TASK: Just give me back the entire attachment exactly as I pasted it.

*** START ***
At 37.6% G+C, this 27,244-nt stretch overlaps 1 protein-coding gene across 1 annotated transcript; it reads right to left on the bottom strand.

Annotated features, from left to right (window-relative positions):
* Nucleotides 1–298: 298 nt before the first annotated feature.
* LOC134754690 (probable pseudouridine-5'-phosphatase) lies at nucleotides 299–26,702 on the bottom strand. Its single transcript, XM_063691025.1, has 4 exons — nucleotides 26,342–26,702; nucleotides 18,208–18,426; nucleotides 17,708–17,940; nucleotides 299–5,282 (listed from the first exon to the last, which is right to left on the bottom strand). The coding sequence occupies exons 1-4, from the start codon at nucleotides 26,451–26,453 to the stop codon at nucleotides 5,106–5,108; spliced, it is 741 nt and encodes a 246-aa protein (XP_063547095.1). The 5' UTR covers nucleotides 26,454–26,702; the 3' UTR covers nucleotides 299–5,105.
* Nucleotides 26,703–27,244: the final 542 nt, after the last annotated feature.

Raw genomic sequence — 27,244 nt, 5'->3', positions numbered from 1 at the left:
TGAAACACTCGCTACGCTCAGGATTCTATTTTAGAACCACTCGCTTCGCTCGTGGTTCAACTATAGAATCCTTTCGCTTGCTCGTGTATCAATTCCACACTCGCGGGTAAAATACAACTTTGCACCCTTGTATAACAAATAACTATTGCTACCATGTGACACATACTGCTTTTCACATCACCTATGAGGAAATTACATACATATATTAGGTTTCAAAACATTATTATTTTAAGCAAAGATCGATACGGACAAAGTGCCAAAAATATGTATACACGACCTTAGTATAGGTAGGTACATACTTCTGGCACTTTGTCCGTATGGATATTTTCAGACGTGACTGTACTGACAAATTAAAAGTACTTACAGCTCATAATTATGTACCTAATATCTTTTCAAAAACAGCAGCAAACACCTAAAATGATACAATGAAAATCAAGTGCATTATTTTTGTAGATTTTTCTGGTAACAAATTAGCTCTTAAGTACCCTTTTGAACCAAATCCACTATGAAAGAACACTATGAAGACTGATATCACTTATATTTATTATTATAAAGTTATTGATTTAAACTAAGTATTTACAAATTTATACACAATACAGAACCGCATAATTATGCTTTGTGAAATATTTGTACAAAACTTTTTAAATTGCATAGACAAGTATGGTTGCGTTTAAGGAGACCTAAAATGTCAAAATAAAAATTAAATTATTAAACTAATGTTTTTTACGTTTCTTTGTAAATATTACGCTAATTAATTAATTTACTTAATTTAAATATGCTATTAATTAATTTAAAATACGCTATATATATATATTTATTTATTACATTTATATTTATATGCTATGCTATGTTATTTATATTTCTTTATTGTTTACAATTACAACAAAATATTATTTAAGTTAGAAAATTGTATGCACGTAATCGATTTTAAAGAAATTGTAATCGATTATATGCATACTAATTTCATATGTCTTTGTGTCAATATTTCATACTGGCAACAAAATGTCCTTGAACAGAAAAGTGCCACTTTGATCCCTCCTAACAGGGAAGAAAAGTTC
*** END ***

At 37.6% G+C, this 27,244-nt stretch overlaps 1 protein-coding gene across 1 annotated transcript; it reads right to left on the bottom strand.

Annotated features, from left to right (window-relative positions):
* Nucleotides 1–298: 298 nt before the first annotated feature.
* LOC134754690 (probable pseudouridine-5'-phosphatase) lies at nucleotides 299–26,702 on the bottom strand. Its single transcript, XM_063691025.1, has 4 exons — nucleotides 26,342–26,702; nucleotides 18,208–18,426; nucleotides 17,708–17,940; nucleotides 299–5,282 (listed from the first exon to the last, which is right to left on the bottom strand). The coding sequence occupies exons 1-4, from the start codon at nucleotides 26,451–26,453 to the stop codon at nucleotides 5,106–5,108; spliced, it is 741 nt and encodes a 246-aa protein (XP_063547095.1). The 5' UTR covers nucleotides 26,454–26,702; the 3' UTR covers nucleotides 299–5,105.
* Nucleotides 26,703–27,244: the final 542 nt, after the last annotated feature.

Raw genomic sequence — 27,244 nt, 5'->3', positions numbered from 1 at the left:
TGAAACACTCGCTACGCTCAGGATTCTATTTTAGAACCACTCGCTTCGCTCGTGGTTCAACTATAGAATCCTTTCGCTTGCTCGTGTATCAATTCCACACTCGCGGGTAAAATACAACTTTGCACCCTTGTATAACAAATAACTATTGCTACCATGTGACACATACTGCTTTTCACATCACCTATGAGGAAATTACATACATATATTAGGTTTCAAAACATTATTATTTTAAGCAAAGATCGATACGGACAAAGTGCCAAAAATATGTATACACGACCTTAGTATAGGTAGGTACATACTTCTGGCACTTTGTCCGTATGGATATTTTCAGACGTGACTGTACTGACAAATTAAAAGTACTTACAGCTCATAATTATGTACCTAATATCTTTTCAAAAACAGCAGCAAACACCTAAAATGATACAATGAAAATCAAGTGCATTATTTTTGTAGATTTTTCTGGTAACAAATTAGCTCTTAAGTACCCTTTTGAACCAAATCCACTATGAAAGAACACTATGAAGACTGATATCACTTATATTTATTATTATAAAGTTATTGATTTAAACTAAGTATTTACAAATTTATACACAATACAGAACCGCATAATTATGCTTTGTGAAATATTTGTACAAAACTTTTTAAATTGCATAGACAAGTATGGTTGCGTTTAAGGAGACCTAAAATGTCAAAATAAAAATTAAATTATTAAACTAATGTTTTTTACGTTTCTTTGTAAATATTACGCTAATTAATTAATTTACTTAATTTAAATATGCTATTAATTAATTTAAAATACGCTATATATATATATTTATTTATTACATTTATATTTATATGCTATGCTATGTTATTTATATTTCTTTATTGTTTACAATTACAACAAAATATTATTTAAGTTAGAAAATTGTATGCACGTAATCGATTTTAAAGAAATTGTAATCGATTATATGCATACTAATTTCATATGTCTTTGTGTCAATATTTCATACTGGCAACAAAATGTCCTTGAACAGAAAAGTGCCACTTTGATCCCTCCTAACAGGGAAGAAAAGTTC